• Why why why... the rest of the world charges ahead and the open source community spends it's time duplicating effort. We have a very nice scripting language called Python laready, why must these closed minded short sighted people spin their wheels with Perl. Okay.. so I know their are some fans of Perl out there, but seriously, if Larry and his merry band of coders had put their blood sweat and tears into helping Python just imagine where we would be today.

    I'm not bashing Perl, but I really think it's an ego trip for these guys. Lets put forth our efforts into Python and leave this perl nonsense alone.

    ...better known as: "competition and choice are good things"

  • He's busily finishing up rewriting the Linux kernel configuration stuff in Python, instead of TCL/Tk. This over the rather loud protests of many of the kernel mailing list members...
  • I don't know about the portals per-se but I have one piece of experience with Be-Open. I wanted to try out the OO-browser, which seems to be part of their flagship app. It's pretty nice but there is absolutely NO community behind it. I signed up for a few mailing lists on it, that I found in the depths of google, but still no traffic after a month.
    I even sent in a patch to the author and president of Be-Open, Bob Weiner, and haven't heard anything after more than 2 weeks. I can see how he's be busy but if he wants any sense of community around his software he should try to get back to aspiring developers.
    They may have open source but I don't think that they are fostering any kind of bonds between people on the site.
    Does anyone know how to interact with the OO-Browser team, is there even such a thing?
  • by LaNMaN2000 ( 173615 ) on Tuesday May 30, 2000 @11:19AM (#1037500) Homepage
    It seems to be fairly common for authors of well-known utilities to either form their own start-ups or be absorbed into existing ones. If the ideology of OSS is to develop code "for the good of humanity," I am more than a little curious why Slashdot's absorbtion into, L0pht's absorbtion into @stake, and now Python's absorbtion into BeFree has not spawned criticism. Since I view myself as somewhat of an outsider in relation to OSS, I see it as the natural evolution of OSS into the marketplace at large. In my mind, it legitimizes OSS more than it reflects on the founders' desire for material possessions.

    How do you feel about OSS companies becoming part of for-profit ventures?
  • In other words, it's Guido's last chance to fix the language.
    Don't you mean his first chance?
    Anyway I don't agree; Python isn't broken. You can do a lot in a few lines. And after that you can still read it and know what it does.
  • I am a huge fan of Perl, and have used it successfully for years, but I honestly hope that Python continues to gain mindshare.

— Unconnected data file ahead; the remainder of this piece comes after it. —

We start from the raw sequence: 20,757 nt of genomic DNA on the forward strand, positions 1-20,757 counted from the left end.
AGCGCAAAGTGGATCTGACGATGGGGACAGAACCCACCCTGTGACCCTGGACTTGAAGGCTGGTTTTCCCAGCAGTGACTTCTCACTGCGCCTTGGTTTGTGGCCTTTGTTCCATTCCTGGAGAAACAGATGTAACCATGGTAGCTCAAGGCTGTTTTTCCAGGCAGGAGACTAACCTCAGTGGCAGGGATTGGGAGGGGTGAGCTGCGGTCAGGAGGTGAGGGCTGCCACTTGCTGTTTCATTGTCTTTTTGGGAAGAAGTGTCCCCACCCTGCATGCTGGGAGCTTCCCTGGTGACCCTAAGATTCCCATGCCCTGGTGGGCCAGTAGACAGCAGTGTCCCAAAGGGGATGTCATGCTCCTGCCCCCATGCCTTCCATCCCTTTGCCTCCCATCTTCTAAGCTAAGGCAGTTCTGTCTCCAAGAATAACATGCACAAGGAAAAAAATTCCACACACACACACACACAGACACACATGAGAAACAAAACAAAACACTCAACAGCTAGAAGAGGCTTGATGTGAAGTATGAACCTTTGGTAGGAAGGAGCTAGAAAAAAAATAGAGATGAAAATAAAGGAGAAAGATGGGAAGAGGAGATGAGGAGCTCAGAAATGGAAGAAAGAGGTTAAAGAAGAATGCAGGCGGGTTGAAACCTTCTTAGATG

Let's face it, Perl is not a very readable language. TMTOWTDI basically guarantees that I am going to do something differently than my buddy in the next cubicle, and if you have ever tried to extend stuff from CPAN it becomes apparent there are a LOT more than one ways to do it.

    Python isn't perfect either, but it is a lot easier to read. And when combined with wxWindows you have a easy way to create cross-platform (well Windows and *nix anyway) GUIs. Yes, I know, Perl has Perl/Tk, and no I don't think that counts :).

    Besides, how cool it is to have a language where it is encouraged to put excerpts from Monty Python scripts in the comments? Very cool in my opinion.

    In short I think that the Perl community should stop wasting their time on Perl and start working on Python instead :). Barring that, I think that we should all just get along and use whatever tools we like best. In the Free software community there is bound to be some overlap (just like in the commercial software community). The good news is that the success of Python does not necessarily mean that Perl will wither and die. It simply means the Perl hackers will have to raise the bar.

  • by tuffy ( 10202 ) on Tuesday May 30, 2000 @11:28AM (#1037503) Homepage Journal
    On the surface this looks good for Python, however with all that horsepower behind the dollars, I can't help but fear that the focus of the Python projects is goining to be tainted and rolled into just being a part of AboveNet or Metromedias product offerings as "exclusinve" and the Open Source beacon that Python was will come to an end.

    That's certainly a valid concern, but the nature of an open source project will undoubtedly keep the language on track. If, as you suggest, it starts moving down an unpopular path, anyone can fork the language ("Monty 1.0!") into something people prefer to use. I doubt such a drastic step will ever be necessary, but we have the power to take it if we need to.

  • by Devil's Avocado ( 73913 ) on Tuesday May 30, 2000 @11:28AM (#1037504)
    Call me a newbie/dork/lamer/whatever, but the sound of a programming language named after a potentially deadly snake is appealing to me.